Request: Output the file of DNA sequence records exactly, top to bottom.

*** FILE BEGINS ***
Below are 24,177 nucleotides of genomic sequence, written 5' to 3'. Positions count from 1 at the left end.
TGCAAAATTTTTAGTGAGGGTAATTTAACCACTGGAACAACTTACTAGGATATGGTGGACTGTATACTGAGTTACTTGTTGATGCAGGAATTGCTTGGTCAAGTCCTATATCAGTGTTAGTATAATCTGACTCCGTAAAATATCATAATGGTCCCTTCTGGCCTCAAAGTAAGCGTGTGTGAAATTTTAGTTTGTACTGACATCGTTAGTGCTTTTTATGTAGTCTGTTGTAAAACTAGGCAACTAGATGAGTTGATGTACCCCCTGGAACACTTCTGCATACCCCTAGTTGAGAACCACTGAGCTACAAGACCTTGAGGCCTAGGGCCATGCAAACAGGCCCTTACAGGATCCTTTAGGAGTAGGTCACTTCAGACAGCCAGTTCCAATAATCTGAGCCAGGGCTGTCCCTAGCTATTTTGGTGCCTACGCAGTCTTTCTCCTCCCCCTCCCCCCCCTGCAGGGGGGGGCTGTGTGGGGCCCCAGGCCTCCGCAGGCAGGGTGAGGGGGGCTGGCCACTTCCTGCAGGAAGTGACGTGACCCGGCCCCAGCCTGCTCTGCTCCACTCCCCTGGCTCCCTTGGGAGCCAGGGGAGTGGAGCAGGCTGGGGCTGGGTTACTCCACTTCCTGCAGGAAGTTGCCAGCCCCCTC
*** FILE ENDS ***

Below are 24,177 nucleotides of genomic sequence, written 5' to 3'. Positions count from 1 at the left end.
TGCAAAATTTTTAGTGAGGGTAATTTAACCACTGGAACAACTTACTAGGATATGGTGGACTGTATACTGAGTTACTTGTTGATGCAGGAATTGCTTGGTCAAGTCCTATATCAGTGTTAGTATAATCTGACTCCGTAAAATATCATAATGGTCCCTTCTGGCCTCAAAGTAAGCGTGTGTGAAATTTTAGTTTGTACTGACATCGTTAGTGCTTTTTATGTAGTCTGTTGTAAAACTAGGCAACTAGATGAGTTGATGTACCCCCTGGAACACTTCTGCATACCCCTAGTTGAGAACCACTGAGCTACAAGACCTTGAGGCCTAGGGCCATGCAAACAGGCCCTTACAGGATCCTTTAGGAGTAGGTCACTTCAGACAGCCAGTTCCAATAATCTGAGCCAGGGCTGTCCCTAGCTATTTTGGTGCCTACGCAGTCTTTCTCCTCCCCCTCCCCCCCCTGCAGGGGGGGGCTGTGTGGGGCCCCAGGCCTCCGCAGGCAGGGTGAGGGGGGCTGGCCACTTCCTGCAGGAAGTGACGTGACCCGGCCCCAGCCTGCTCTGCTCCACTCCCCTGGCTCCCTTGGGAGCCAGGGGAGTGGAGCAGGCTGGGGCTGGGTTACTCCACTTCCTGCAGGAAGTTGCCAGCCCCCTC